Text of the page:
One of the many delights of The Criterion Collection’s release of Martin Scorsese’s World Cinema Project is sitting down to watch a neglected film and having no idea where it’s going to go, its inaccessibility having kept its virtues relatively unknown. Certainly when I sat down to watch the film that opens the set, Insiang, from Filipino director Lino Brocka, I had no idea what was coming. Yet from the get-go the experience was special. I started with Martin Scorsese’s brief introduction and then started the show.
Before I was even able to register what was showing up on screen, I was jolted by the loud squeals of a pig being butchered front and center. Brocka is essentially daring us to continue as we watch porcine carcasses going down conveyor belts, taking a dip in some unknown liquid, moving on their way to our table. Meanwhile, the workers causing this mayhem are nonchalant, the blood and gore and squealing a regular part of their day. From this gruesome beginning, Insiang unsettled to its surprising conclusion, after which I started it over. It was time for the pigs to squeal again.
Once we leave the slaughterhouse, Brocka takes us to the narrow, busy, dirty streets of the Manila slums. It’s hardly more welcoming than the slaughterhouse, filled with a different kind of violence, filth, and hot bodies. Brocka zooms in on one particular household. There we meet Insiang, the beautiful object of desire, played by Hilda Koronel, who had played the role before in Brocka’s television production of the story. Insiang stands out in this community, though she has to go out there, carrying burdens back and forth, trying to avoid getting assaulted by the drunk men. At home she tries to avoid being under the finger of her mother, Tonya, played by the fantastic Mona Lisa.
In some part of her heart, Tonya may care for Insiang — affection or concern comes out at poignant moments — but Insiang is also a memento of Tonya’s failures. Abandoned by Insiang’s father, working her fingers to the bone each day, Tonya doesn’t particularly want Insiang to enjoy life any more than she has been able to.
Meanwhile, the alpha male in the community, Dado, played by Ruel Vernal, whom we met when he was an anonymous worker in the slaughterhouse, has become Tonya’s lover and has moved into the home she and Isiang share.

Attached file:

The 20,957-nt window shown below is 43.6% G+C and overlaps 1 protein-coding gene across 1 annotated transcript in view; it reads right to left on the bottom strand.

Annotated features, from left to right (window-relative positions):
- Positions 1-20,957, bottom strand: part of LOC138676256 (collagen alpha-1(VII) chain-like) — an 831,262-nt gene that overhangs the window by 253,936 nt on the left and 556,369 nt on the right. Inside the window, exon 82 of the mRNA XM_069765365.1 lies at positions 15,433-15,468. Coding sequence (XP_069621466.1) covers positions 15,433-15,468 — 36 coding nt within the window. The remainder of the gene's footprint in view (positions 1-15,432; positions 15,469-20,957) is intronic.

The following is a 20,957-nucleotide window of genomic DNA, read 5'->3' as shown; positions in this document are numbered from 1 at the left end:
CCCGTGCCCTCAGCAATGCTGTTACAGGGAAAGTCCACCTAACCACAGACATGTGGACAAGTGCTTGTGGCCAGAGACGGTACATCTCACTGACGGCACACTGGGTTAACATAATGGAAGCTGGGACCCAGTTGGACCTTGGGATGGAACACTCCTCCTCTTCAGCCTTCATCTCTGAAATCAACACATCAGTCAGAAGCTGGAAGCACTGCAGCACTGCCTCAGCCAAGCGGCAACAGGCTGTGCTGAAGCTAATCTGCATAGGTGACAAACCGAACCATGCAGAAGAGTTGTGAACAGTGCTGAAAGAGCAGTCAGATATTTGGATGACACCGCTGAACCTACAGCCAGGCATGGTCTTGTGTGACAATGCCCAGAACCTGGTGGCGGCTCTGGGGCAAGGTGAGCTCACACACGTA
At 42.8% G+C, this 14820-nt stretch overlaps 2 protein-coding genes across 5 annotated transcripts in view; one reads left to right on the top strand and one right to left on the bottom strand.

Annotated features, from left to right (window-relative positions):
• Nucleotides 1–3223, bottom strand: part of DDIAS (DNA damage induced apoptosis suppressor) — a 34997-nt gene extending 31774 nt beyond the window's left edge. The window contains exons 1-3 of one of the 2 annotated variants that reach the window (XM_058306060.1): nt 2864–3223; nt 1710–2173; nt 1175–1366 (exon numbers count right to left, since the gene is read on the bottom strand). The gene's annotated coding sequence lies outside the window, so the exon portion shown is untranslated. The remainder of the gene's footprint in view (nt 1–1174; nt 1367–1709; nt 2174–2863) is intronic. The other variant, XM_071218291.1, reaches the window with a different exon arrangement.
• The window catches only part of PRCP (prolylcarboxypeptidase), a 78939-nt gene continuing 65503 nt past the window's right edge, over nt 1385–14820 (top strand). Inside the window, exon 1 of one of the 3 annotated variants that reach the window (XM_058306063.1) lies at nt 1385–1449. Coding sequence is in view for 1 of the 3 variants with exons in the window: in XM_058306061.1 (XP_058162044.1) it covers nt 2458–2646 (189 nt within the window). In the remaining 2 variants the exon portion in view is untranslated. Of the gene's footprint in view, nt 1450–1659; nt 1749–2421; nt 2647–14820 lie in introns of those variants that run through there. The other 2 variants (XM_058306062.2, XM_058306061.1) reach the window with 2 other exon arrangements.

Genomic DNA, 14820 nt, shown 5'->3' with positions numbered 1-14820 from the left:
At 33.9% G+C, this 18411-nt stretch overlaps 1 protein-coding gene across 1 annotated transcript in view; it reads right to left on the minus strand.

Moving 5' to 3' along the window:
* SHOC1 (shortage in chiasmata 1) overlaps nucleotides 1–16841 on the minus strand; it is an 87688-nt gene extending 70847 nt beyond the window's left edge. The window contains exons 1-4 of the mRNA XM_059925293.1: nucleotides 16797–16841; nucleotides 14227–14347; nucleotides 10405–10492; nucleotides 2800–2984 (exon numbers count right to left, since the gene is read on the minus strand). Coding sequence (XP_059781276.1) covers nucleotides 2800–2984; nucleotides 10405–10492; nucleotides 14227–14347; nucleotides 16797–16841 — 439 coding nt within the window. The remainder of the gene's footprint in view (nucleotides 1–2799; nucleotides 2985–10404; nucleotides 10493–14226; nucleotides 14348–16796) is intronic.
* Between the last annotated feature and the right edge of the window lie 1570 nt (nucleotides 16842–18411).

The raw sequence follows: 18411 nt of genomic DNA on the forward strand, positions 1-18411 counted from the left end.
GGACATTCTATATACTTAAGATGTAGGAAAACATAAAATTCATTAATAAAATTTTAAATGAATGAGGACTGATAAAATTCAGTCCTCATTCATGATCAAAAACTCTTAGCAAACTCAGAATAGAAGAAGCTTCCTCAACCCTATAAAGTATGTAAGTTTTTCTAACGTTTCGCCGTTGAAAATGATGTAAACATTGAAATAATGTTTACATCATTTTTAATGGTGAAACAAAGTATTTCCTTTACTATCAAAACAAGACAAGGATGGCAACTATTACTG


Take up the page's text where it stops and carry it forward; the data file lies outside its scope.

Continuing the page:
The home is already small and hot, the corners dark and uninviting, and now one of the most brutal men in the slums has come to stay.
I don’t want to simply keep going through the plot here, because though the plot is compelling the film’s major strength is its penetrating look at what’s going on below the surface for these three central characters. Insiang is willing to wed her lusty, weak, unimpressive boyfriend, Bebot (Rez Cortez, perfectly putting on a façade of strength) perhaps because his vulnerability appeals to her more as a direct contrast to the men with the vitality of Dado. Bebot, though, mostly just feels lust for Insiang, still feels like he deserves her body, and he’s not capable of helping her out of the awful situation at home. For her part, Tonya is absolutely thrilled that at her age she’s scored the hunky Dado, even if he is dangerous and her role more pathetic than enviable. And Dado, for his part, has other desires: he also lusts for Insiang, and, it seems, he really hopes he can make her happy.
Because of Brocka’s masterful characterization and the all around great acting, these characters do not come off as mere stereotypes in a domestic drama. Tonya, Dado, and Bebot are each capable of surprising us as we feel a degree of compassion for them, even alongside the disgust. And, perhaps most surprising of all, Insiang is capable of making our jaws drop with horror.
Brocka ends his film on a perfect note of ambiguity, as discussed in the great interview with film historian Pierre Rissient, who helped escort Insiang to Cannes. As I said above, it’s an ending that made me start the film over immediately, just to take in all of the richness of character. I wasn’t quite ready to let Insiang and her mother out of my life, just as they themselves may not be able to get rid of each other. It’s one of the best films I’ve seen in a while, and I’m thrilled Criterion opened this set with such a dark and provocative surprise.